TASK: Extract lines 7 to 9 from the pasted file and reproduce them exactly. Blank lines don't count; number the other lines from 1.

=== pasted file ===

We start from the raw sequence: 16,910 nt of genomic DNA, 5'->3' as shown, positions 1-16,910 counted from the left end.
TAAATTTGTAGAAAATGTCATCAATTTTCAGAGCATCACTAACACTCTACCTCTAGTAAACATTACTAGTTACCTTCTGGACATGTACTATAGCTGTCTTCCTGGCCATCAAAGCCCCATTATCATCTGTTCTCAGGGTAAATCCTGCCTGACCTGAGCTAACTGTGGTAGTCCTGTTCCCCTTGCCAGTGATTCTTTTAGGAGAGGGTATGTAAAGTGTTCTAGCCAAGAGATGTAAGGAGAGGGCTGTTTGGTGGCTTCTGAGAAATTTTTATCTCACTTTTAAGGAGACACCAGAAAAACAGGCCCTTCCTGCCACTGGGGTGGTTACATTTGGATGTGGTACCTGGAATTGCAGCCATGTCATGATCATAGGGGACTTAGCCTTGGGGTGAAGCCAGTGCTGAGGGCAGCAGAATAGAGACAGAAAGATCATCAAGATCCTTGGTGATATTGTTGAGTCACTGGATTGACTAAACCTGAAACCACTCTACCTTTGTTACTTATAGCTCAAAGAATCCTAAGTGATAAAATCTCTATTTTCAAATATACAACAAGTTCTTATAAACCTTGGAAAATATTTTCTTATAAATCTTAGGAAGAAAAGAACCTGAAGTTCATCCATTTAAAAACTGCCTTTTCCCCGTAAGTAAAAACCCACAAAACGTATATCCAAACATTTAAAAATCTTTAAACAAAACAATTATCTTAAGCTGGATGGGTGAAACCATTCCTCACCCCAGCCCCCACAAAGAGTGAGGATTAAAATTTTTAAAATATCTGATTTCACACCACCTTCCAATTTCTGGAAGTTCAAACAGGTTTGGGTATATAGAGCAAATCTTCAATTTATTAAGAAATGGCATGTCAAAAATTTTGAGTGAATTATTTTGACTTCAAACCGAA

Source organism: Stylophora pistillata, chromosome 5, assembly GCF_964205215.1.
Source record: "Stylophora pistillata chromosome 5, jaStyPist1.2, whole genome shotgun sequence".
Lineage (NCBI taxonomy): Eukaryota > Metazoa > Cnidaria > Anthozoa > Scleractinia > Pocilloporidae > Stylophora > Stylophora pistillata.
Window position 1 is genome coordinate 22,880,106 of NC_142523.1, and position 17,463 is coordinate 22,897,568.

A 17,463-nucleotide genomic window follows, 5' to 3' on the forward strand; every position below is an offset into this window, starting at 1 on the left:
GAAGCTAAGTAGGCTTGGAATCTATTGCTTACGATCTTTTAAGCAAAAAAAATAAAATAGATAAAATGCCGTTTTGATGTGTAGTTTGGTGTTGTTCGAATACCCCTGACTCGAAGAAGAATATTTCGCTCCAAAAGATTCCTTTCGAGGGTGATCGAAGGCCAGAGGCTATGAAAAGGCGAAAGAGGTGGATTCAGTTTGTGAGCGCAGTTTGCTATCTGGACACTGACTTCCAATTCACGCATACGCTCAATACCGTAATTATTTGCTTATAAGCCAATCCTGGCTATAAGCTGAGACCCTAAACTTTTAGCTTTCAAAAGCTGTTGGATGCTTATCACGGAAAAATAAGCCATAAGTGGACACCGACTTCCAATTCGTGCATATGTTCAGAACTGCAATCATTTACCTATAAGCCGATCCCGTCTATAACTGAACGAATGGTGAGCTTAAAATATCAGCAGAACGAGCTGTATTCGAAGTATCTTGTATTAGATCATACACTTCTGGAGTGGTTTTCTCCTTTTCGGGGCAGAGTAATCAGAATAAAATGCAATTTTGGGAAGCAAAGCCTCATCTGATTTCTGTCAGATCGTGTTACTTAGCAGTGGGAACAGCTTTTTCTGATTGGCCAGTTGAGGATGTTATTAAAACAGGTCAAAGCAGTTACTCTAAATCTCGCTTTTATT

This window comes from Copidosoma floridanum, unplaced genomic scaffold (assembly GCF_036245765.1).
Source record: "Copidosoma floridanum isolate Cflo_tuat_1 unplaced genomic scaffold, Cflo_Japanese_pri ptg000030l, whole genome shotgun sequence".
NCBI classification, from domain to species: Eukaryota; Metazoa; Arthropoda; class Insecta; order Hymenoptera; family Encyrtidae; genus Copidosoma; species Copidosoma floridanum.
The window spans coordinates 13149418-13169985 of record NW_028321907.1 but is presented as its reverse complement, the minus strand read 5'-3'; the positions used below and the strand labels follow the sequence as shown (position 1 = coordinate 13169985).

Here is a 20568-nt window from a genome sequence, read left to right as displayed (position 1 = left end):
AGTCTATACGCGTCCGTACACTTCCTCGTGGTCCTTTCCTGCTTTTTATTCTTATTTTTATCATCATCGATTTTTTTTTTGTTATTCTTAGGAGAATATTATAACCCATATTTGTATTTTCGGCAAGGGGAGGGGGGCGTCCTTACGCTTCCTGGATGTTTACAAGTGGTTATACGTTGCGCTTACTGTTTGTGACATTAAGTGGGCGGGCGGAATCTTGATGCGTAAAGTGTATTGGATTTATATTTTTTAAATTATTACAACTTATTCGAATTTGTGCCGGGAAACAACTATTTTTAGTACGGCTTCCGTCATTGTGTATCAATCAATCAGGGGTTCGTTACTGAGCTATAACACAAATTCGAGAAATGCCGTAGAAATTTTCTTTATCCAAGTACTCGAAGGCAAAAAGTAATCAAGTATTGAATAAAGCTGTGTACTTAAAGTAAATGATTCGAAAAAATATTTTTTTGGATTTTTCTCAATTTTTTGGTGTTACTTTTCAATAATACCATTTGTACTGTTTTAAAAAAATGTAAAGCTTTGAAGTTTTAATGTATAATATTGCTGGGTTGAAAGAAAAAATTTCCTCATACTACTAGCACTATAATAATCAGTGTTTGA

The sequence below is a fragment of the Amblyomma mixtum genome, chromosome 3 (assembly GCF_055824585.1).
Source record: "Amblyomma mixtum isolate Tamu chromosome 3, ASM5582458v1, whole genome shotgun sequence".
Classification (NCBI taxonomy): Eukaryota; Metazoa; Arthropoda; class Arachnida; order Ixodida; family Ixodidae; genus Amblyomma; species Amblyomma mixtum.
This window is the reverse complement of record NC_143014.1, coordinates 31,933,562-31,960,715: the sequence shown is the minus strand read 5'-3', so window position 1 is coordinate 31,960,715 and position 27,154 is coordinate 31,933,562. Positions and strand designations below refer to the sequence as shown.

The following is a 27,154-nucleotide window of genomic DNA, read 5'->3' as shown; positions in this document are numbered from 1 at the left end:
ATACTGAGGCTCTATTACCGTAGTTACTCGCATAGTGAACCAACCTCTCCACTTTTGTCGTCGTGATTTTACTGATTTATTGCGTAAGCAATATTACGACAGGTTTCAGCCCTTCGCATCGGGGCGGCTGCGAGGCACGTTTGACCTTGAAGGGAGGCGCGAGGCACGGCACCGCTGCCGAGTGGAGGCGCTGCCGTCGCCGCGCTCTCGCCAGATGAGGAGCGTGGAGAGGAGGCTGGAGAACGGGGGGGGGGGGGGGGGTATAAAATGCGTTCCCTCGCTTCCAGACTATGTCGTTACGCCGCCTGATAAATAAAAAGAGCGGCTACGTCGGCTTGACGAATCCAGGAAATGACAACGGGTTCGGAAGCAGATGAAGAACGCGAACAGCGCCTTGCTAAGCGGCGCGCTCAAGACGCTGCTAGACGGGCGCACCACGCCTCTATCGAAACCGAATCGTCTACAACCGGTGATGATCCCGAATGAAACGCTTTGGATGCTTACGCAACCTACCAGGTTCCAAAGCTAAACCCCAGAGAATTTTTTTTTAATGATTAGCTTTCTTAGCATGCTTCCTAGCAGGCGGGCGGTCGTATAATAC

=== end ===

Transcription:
A 17,463-nucleotide genomic window follows, 5' to 3' on the forward strand; every position below is an offset into this window, starting at 1 on the left:
GAAGCTAAGTAGGCTTGGAATCTATTGCTTACGATCTTTTAAGCAAAAAAAATAAAATAGATAAAATGCCGTTTTGATGTGTAGTTTGGTGTTGTTCGAATACCCCTGACTCGAAGAAGAATATTTCGCTCCAAAAGATTCCTTTCGAGGGTGATCGAAGGCCAGAGGCTATGAAAAGGCGAAAGAGGTGGATTCAGTTTGTGAGCGCAGTTTGCTATCTGGACACTGACTTCCAATTCACGCATACGCTCAATACCGTAATTATTTGCTTATAAGCCAATCCTGGCTATAAGCTGAGACCCTAAACTTTTAGCTTTCAAAAGCTGTTGGATGCTTATCACGGAAAAATAAGCCATAAGTGGACACCGACTTCCAATTCGTGCATATGTTCAGAACTGCAATCATTTACCTATAAGCCGATCCCGTCTATAACTGAACGAATGGTGAGCTTAAAATATCAGCAGAACGAGCTGTATTCGAAGTATCTTGTATTAGATCATACACTTCTGGAGTGGTTTTCTCCTTTTCGGGGCAGAGTAATCAGAATAAAATGCAATTTTGGGAAGCAAAGCCTCATCTGATTTCTGTCAGATCGTGTTACTTAGCAGTGGGAACAGCTTTTTCTGATTGGCCAGTTGAGGATGTTATTAAAACAGGTCAAAGCAGTTACTCTAAATCTCGCTTTTATT

This window comes from Copidosoma floridanum, unplaced genomic scaffold (assembly GCF_036245765.1).